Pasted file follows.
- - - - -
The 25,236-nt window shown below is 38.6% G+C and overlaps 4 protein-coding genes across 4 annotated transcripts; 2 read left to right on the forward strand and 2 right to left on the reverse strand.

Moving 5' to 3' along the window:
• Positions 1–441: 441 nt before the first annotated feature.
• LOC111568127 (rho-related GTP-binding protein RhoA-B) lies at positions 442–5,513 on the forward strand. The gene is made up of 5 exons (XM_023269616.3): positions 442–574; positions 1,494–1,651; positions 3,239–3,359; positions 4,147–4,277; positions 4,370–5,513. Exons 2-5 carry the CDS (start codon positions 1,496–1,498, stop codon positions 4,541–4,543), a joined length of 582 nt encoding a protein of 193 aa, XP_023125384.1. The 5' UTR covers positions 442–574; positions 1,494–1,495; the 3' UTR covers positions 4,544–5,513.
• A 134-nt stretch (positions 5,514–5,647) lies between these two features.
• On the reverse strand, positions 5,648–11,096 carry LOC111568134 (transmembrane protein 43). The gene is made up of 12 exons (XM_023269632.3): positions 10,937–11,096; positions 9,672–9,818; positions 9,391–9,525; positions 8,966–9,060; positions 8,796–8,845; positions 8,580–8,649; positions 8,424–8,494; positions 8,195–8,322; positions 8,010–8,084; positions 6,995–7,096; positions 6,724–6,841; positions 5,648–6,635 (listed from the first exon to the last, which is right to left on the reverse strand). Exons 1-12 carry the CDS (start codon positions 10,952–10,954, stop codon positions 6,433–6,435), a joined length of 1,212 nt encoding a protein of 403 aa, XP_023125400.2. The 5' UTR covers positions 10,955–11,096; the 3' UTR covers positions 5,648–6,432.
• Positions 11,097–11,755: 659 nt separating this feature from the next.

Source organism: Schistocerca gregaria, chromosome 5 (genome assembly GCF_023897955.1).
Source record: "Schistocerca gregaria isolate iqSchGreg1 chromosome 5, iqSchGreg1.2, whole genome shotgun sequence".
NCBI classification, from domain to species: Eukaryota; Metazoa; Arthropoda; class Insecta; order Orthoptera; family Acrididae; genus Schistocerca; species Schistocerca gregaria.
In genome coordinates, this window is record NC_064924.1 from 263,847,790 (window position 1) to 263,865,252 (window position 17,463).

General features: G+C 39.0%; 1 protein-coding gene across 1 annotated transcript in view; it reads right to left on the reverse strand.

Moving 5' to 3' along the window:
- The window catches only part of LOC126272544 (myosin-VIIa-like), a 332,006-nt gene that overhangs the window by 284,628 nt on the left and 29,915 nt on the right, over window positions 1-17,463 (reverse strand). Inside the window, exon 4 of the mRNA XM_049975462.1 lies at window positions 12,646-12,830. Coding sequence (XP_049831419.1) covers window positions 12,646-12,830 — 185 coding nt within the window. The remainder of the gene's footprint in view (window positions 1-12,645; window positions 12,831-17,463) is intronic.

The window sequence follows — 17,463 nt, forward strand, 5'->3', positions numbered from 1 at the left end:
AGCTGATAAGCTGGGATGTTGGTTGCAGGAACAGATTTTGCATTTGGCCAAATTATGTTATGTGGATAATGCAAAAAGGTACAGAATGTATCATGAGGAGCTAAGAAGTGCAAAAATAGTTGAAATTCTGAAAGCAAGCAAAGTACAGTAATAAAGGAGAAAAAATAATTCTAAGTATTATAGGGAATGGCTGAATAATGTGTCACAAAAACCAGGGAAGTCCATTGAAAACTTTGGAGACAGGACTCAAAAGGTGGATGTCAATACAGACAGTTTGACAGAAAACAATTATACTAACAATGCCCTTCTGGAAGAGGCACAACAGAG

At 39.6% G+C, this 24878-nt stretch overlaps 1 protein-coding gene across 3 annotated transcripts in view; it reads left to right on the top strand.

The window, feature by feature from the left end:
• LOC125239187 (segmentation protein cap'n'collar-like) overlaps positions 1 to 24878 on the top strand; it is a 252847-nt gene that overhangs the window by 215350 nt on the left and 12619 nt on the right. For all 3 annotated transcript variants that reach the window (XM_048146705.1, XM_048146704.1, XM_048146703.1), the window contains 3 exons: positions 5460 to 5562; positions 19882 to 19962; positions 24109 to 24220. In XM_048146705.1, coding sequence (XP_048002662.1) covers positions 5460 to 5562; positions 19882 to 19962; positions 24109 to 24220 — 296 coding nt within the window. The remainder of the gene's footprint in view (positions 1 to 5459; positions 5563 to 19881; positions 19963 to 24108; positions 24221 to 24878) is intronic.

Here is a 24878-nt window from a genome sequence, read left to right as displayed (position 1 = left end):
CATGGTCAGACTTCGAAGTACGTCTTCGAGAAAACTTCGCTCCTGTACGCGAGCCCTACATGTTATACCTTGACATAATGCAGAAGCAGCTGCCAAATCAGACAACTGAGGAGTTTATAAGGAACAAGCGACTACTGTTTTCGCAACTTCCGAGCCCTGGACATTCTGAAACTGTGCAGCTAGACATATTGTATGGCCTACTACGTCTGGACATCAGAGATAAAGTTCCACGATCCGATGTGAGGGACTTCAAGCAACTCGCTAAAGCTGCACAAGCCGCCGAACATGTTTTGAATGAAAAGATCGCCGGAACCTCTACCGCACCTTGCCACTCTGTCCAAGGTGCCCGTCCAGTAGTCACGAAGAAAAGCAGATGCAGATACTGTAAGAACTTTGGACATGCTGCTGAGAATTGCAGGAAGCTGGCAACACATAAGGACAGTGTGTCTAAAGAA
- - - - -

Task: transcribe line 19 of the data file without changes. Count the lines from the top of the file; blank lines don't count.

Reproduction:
• LOC125239187 (segmentation protein cap'n'collar-like) overlaps positions 1 to 24878 on the top strand; it is a 252847-nt gene that overhangs the window by 215350 nt on the left and 12619 nt on the right. For all 3 annotated transcript variants that reach the window (XM_048146705.1, XM_048146704.1, XM_048146703.1), the window contains 3 exons: positions 5460 to 5562; positions 19882 to 19962; positions 24109 to 24220. In XM_048146705.1, coding sequence (XP_048002662.1) covers positions 5460 to 5562; positions 19882 to 19962; positions 24109 to 24220 — 296 coding nt within the window. The remainder of the gene's footprint in view (positions 1 to 5459; positions 5563 to 19881; positions 19963 to 24108; positions 24221 to 24878) is intronic.